2.11. Sustained Attention Task: Repeated-Digits Vigilance Task

In this task [15] three-digit numbers were shown on the screen at the rate of 100 per minute. Each number was normally different from the preceding one by one digit but occasionally (8 times a minute) the same number was presented on successive trials. Participants had to detect these repetitions and respond as quickly as possible. The number of hits, reaction times for hits, and false alarms were recorded. The task lasted for 3 min.

2.12. Statistical Analysis

Analyses of the mood and performance data involved analyses of co-variance using the BMDP P2V programme [24]. The first factors to be entered into the model were the baseline measures, which were used as covariates. These were followed by inulin/placebo, order of conditions and then the interactions of all these variables. Daily diary data were analysed using Wilcoxon Signed Ranks test for non-parametric data. Significance levels were set at p < 0.05.

3. Results

3.1. Questions about the Previous Week and the Daily Diary

Data from these questionnaires was analysed using the Wilcoxon Signed Rank test for non-parametric data. There were no significant differences between the questions asking about the weeks prior to the inulin and placebo conditions. However, the daily diary scores showed some differences between inulin and placebo days.

3.1.1. Feeling Happy

There was a significant effect of condition on how often participants felt happy (z = −2.403, p < 0.05): participants were more often happy when given the inulin than the placebo (see Table 1).

Table 1. Mean (and s.d.) scores for the two conditions (high scores = greater happiness, indigestion and hunger).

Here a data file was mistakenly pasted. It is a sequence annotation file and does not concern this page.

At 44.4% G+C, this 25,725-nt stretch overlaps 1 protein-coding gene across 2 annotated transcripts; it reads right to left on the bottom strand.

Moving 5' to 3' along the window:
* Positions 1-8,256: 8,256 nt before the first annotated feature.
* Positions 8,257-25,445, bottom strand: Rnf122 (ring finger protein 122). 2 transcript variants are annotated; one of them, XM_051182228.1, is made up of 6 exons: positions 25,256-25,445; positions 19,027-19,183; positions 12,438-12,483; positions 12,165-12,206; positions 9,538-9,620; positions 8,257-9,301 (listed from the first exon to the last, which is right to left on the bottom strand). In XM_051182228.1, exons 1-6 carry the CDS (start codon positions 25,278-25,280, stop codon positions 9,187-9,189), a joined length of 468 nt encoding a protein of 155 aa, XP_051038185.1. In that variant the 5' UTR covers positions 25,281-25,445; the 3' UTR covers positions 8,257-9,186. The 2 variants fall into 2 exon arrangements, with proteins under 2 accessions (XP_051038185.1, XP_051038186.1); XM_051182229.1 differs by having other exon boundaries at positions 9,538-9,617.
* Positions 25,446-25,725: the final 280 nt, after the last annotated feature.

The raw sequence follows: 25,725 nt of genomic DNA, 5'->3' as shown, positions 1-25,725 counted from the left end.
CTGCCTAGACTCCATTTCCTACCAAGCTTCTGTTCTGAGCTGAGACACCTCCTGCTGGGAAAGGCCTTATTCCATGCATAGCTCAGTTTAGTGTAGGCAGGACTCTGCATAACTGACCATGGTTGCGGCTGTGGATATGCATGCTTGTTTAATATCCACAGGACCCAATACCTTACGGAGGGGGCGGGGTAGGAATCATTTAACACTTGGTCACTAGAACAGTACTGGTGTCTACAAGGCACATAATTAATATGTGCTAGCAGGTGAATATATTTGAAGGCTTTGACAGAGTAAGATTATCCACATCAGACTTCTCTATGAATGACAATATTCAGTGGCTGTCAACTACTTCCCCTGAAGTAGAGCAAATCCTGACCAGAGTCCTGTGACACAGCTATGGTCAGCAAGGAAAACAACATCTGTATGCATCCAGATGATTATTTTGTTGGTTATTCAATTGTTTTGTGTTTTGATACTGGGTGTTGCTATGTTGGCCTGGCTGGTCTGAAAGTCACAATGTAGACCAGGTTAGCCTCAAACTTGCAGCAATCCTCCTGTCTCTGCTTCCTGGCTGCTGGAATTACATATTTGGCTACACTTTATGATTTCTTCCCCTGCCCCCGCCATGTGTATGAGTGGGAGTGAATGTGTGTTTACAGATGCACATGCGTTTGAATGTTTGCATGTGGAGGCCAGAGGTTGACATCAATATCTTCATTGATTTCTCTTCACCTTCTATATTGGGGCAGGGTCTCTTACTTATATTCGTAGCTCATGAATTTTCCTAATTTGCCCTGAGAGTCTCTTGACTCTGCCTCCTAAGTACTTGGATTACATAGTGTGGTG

Table 1. Mean (and s.d.) scores for the two conditions (high scores = greater happiness, indigestion and hunger).
VariableInulinPlacebo
How often happy2.64 (0.85)2.34 (0.98)
Indigestion0.17 (0.38)0.40 (0.68)
Hunger1.55 (0.53)1.79 (0.91)

3.1.2. Indigestion

There was a significant effect of condition on how often participants suffered with indigestion (z = −2.296, p < 0.05): participants suffered less indigestion when given the inulin than the placebo (see Table 1).

3.1.3. Hunger

The effect of condition on how often participants felt hungry approached significance (z = −1.799, p = 0.072): participants felt less hungry when given the inulin than the placebo (see Table 1).

3.2. Mood Rating

The test-re-test reliability of the mood ratings (correlations between the baseline conditions on the two test days) ranged from 0.5 (anxiety after tasks) to 0.7 (alertness before tasks). There was no significant effect of inulin/placebo on mood scores (see Table 2).

Table 2. Mean mood scores (adjusted means; standard errors in parentheses) for the two conditions before and after the performance tasks (high scores = greater alertness, more positive affect and less anxiety).
Table 2. Mean mood scores (adjusted means; standard errors in parentheses) for the two conditions before and after the performance tasks (high scores = greater alertness, more positive affect and less anxiety).
MoodVariableInulinPlacebo
Before cognitive tasksAlertness232.2 (9.5)232.1 (9.5)
Hedonic tone182.2 (6.5)181.3 (6.6)
Anxiety89.7 (2.9)85.6 (3.4)
After cognitive tasksAlertness210.0 (8.4)213.5 (8.8)
Hedonic tone174.4 (5.4)174.9 (6.0)
Anxiety84.6 (2.7)83.0 (3.0)

3.3. Memory Tasks

3.3.1. Immediate Free Recall

The test-retest reliability for the number correct was 0.9, as was the test-retest reliability for the number of incorrect words. There was a significant effect of inulin/placebo with more words being recalled correctly (F(1,44) = 18.68, p < 0.001) and fewer incorrect words being written down (F(1,44) = 22.20, p < 0.001) in the inulin condition (see Table 3).

3.3.2. Delayed Recall

The test-retest reliability for number of correct words was 0.6 and for number of incorrect words it was 0.5. There was a significant effect of inulin/placebo with more words being recalled correctly (F(1,44) = 6.72, p < 0.05) and fewer incorrect words being written down in the inulin condition (F(1,44) = 6.99, p < 0.05; see Table 3).

Table 3. Mean recall and recognition memory scores (adjusted means; standard errors in parentheses) for the inulin and placebo conditions.
Table 3. Mean recall and recognition memory scores (adjusted means; standard errors in parentheses) for the inulin and placebo conditions.
VariableInulinPlacebo
Immediate recall: number correct9.4 (0.4)7.7 (0.4)
Immediate recall: number incorrect0.8 (0.2)1.9 (0.2)
Delayed recall: number correct5.8 (0.4)4.7 (0.4)
Delayed recall: number incorrect1.2 (0.2)2.0 (0.3)